My God! how perfect are thy ways!
But mine polluted are;
Sin twines itself about my praise,
And slides into my prayer.
When I would speak what thou hast done
To save me from my sin;
I cannot make thy mercies known
But self–applause creeps in.
Divine desire, that holy flame
Thy grace creates in me;
Alas! impatience is its name,
When it returns to thee.
This heart, a fountain of vile thoughts,
How does it overflow?
While self upon the surface floats
Still bubbling from below.
Let others in the gaudy dress
Of fancied merit shine;
The LORD shall be my righteousness
The LORD for ever mine.
Olney Hymns, Hymn 67, from Jeremiah 23:6
This is a great hymn (poem) from Newton. The reason that Newton trust so deeply in “the Lord my righteousness” is because he has experienced so deeply his depravity.
In that third stanza Newton is saying that God gives him a holy desire, but when Newton gets his hands on the thing it quickly turns into impatience. Pastors especially should take this stanza to heart. It is a holy desire to see our churches become enamored with Christ. But so often this holy desire turns into impatience when people do not “get it” as quickly as we wished. At the end of the day our only hope is in the Lord’s righteousness given to us.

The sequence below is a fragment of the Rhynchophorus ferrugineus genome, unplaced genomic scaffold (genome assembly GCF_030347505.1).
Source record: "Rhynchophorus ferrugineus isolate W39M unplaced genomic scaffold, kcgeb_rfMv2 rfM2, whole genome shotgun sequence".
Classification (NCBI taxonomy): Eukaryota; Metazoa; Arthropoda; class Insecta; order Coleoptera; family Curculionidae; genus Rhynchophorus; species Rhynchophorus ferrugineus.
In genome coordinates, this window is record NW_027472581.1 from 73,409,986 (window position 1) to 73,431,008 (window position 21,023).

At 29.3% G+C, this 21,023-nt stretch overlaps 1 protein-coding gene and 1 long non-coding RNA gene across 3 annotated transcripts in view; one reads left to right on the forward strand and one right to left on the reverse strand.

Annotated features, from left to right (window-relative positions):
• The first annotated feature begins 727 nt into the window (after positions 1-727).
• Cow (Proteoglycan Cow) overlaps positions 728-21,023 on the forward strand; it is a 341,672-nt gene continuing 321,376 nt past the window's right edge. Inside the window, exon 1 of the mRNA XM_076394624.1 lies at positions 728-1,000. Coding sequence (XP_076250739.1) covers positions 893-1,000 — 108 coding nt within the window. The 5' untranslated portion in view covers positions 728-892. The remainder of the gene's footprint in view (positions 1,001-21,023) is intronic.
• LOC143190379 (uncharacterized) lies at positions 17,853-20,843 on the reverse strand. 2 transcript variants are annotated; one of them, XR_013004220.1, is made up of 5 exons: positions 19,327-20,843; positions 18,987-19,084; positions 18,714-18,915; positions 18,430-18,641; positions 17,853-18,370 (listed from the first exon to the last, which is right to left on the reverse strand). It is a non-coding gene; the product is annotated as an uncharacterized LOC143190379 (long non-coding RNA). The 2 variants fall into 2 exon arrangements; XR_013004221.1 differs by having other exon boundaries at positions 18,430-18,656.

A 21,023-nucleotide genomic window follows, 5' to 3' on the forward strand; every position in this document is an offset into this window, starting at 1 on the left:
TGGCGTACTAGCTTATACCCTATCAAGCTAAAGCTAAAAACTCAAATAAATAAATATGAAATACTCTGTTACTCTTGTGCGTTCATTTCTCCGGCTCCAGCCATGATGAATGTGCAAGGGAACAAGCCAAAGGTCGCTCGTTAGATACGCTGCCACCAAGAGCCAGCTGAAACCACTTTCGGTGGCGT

What a wonderfully horrendous picture is painted in the fifth stanza: “the gaudy dress of fancied merit”. How often do we try to paint ourselves in such a wonderful light when in reality we have self “still bubbling from below”. Newton would rather be stripped bare and only have the Lord’s righteousness.
Let us today cast off this “gaudy dress of fancied merit” and trust in the Lord alone.